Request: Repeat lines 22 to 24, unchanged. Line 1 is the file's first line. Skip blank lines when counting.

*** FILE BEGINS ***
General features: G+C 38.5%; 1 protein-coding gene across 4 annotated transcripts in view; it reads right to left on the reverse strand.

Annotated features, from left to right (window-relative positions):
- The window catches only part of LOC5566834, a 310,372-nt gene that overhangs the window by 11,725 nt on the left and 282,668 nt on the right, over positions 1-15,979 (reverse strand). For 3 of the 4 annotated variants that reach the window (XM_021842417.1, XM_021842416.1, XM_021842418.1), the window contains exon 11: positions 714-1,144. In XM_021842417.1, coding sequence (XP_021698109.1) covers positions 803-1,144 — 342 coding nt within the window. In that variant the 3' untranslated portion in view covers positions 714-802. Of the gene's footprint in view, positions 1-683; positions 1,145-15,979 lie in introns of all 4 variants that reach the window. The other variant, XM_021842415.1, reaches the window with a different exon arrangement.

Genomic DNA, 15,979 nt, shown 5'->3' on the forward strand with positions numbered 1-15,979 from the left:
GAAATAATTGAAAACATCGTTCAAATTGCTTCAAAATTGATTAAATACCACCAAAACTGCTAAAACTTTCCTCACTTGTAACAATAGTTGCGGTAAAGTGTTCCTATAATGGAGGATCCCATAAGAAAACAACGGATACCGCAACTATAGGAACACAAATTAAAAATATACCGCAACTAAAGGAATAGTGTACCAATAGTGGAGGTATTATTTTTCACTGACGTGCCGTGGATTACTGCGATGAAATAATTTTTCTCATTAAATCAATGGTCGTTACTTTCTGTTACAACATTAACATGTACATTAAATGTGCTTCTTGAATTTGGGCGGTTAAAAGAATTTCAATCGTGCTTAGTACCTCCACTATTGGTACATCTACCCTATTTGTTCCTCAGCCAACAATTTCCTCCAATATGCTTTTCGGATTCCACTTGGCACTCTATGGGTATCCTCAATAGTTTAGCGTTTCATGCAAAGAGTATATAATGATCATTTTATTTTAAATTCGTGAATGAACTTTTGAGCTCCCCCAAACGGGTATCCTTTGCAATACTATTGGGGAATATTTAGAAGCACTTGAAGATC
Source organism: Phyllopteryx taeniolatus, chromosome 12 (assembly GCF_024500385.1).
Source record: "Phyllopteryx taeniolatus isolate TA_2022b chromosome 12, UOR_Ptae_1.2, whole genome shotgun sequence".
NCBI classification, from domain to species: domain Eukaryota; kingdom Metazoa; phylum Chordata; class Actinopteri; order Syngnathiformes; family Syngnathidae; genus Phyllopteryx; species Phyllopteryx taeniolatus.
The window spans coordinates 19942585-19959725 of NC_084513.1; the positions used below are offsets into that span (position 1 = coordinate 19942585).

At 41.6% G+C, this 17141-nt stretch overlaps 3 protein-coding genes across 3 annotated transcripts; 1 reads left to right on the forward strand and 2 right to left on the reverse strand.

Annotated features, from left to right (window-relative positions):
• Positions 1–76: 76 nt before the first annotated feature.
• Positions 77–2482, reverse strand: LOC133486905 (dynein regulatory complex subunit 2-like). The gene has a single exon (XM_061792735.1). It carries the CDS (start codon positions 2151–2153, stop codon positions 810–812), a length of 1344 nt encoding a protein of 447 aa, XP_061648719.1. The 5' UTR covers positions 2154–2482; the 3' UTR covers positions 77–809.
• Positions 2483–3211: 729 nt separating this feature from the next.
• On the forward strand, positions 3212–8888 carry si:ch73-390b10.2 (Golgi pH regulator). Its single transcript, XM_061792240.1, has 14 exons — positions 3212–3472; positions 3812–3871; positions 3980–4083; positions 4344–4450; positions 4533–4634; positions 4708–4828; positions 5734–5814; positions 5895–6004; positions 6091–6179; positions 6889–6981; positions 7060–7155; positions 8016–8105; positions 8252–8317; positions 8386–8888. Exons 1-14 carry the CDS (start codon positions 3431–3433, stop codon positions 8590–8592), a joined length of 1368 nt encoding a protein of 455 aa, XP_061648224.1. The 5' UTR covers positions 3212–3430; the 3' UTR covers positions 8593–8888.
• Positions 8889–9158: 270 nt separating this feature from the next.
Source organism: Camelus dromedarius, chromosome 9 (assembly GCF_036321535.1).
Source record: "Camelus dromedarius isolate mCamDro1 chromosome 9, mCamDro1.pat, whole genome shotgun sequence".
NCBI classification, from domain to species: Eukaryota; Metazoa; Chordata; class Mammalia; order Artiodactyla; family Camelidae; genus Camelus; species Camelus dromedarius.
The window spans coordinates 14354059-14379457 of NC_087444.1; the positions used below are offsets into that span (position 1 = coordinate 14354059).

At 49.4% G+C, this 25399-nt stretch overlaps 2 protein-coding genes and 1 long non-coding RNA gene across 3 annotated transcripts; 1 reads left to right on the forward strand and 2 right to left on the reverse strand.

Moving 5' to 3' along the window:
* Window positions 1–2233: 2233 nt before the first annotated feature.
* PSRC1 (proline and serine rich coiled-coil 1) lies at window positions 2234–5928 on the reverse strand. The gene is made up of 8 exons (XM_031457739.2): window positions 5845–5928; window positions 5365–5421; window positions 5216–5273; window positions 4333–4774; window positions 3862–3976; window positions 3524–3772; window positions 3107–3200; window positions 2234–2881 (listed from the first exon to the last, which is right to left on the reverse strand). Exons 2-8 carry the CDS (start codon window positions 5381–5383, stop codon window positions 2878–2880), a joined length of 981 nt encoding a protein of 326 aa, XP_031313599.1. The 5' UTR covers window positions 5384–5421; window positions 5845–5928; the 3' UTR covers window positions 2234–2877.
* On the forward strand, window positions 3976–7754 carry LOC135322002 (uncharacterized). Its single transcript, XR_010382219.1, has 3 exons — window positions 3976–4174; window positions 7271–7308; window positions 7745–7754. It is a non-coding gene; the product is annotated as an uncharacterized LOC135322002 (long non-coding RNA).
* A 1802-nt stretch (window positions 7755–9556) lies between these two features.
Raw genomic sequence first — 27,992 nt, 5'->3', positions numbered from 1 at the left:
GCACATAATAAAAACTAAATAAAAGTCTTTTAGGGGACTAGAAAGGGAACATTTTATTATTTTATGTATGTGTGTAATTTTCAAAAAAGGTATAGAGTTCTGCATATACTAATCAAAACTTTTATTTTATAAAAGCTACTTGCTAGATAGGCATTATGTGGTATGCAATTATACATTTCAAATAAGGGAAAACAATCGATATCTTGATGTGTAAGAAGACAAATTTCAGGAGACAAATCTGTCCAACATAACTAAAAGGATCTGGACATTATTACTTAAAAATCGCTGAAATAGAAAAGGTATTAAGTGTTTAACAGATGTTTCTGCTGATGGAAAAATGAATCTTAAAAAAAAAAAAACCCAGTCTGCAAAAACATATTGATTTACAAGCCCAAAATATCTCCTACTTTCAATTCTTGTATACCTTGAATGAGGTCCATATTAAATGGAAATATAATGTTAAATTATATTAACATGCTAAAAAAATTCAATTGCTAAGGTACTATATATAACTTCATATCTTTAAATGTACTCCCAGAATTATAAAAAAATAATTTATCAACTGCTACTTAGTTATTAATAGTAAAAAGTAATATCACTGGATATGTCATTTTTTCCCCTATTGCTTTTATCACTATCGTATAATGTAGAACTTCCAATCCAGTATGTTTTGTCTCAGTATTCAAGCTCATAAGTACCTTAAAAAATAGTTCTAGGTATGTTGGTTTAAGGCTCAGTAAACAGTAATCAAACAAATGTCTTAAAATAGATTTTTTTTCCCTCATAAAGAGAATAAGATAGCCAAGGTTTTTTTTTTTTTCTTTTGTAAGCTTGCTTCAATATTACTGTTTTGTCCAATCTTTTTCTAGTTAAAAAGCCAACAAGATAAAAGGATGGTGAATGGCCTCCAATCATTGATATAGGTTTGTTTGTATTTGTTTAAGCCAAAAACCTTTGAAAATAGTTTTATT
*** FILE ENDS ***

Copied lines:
Moving 5' to 3' along the window:
* Window positions 1–2233: 2233 nt before the first annotated feature.
* PSRC1 (proline and serine rich coiled-coil 1) lies at window positions 2234–5928 on the reverse strand. The gene is made up of 8 exons (XM_031457739.2): window positions 5845–5928; window positions 5365–5421; window positions 5216–5273; window positions 4333–4774; window positions 3862–3976; window positions 3524–3772; window positions 3107–3200; window positions 2234–2881 (listed from the first exon to the last, which is right to left on the reverse strand). Exons 2-8 carry the CDS (start codon window positions 5381–5383, stop codon window positions 2878–2880), a joined length of 981 nt encoding a protein of 326 aa, XP_031313599.1. The 5' UTR covers window positions 5384–5421; window positions 5845–5928; the 3' UTR covers window positions 2234–2877.